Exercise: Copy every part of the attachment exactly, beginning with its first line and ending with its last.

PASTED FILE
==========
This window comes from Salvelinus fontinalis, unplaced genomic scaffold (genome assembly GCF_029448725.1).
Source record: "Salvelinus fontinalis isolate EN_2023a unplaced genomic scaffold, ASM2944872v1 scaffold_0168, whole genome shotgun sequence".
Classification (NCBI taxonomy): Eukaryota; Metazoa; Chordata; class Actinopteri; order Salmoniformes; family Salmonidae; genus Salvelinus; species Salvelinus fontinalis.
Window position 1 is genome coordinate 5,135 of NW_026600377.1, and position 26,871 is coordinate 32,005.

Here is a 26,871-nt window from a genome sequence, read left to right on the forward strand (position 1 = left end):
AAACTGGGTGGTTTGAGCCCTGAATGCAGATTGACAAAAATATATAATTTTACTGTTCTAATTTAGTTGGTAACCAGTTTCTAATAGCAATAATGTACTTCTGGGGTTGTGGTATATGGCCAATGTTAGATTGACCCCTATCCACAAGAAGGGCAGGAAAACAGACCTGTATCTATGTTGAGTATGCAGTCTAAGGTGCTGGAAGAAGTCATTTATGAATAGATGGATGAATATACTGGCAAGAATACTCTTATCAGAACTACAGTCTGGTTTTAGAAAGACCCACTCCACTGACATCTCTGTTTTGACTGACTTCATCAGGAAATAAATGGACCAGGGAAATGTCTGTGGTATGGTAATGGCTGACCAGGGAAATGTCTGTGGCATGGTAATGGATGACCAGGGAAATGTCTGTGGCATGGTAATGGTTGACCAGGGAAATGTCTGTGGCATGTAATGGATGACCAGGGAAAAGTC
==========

This window comes from Salvelinus fontinalis, unplaced genomic scaffold (genome assembly GCF_029448725.1).
Source record: "Salvelinus fontinalis isolate EN_2023a unplaced genomic scaffold, ASM2944872v1 scaffold_0168, whole genome shotgun sequence".
Classification (NCBI taxonomy): Eukaryota; Metazoa; Chordata; class Actinopteri; order Salmoniformes; family Salmonidae; genus Salvelinus; species Salvelinus fontinalis.
Window position 1 is genome coordinate 5,135 of NW_026600377.1, and position 26,871 is coordinate 32,005.

Here is a 26,871-nt window from a genome sequence, read left to right on the forward strand (position 1 = left end):
AAACTGGGTGGTTTGAGCCCTGAATGCAGATTGACAAAAATATATAATTTTACTGTTCTAATTTAGTTGGTAACCAGTTTCTAATAGCAATAATGTACTTCTGGGGTTGTGGTATATGGCCAATGTTAGATTGACCCCTATCCACAAGAAGGGCAGGAAAACAGACCTGTATCTATGTTGAGTATGCAGTCTAAGGTGCTGGAAGAAGTCATTTATGAATAGATGGATGAATATACTGGCAAGAATACTCTTATCAGAACTACAGTCTGGTTTTAGAAAGACCCACTCCACTGACATCTCTGTTTTGACTGACTTCATCAGGAAATAAATGGACCAGGGAAATGTCTGTGGTATGGTAATGGCTGACCAGGGAAATGTCTGTGGCATGGTAATGGATGACCAGGGAAATGTCTGTGGCATGGTAATGGTTGACCAGGGAAATGTCTGTGGCATGTAATGGATGACCAGGGAAAAGTC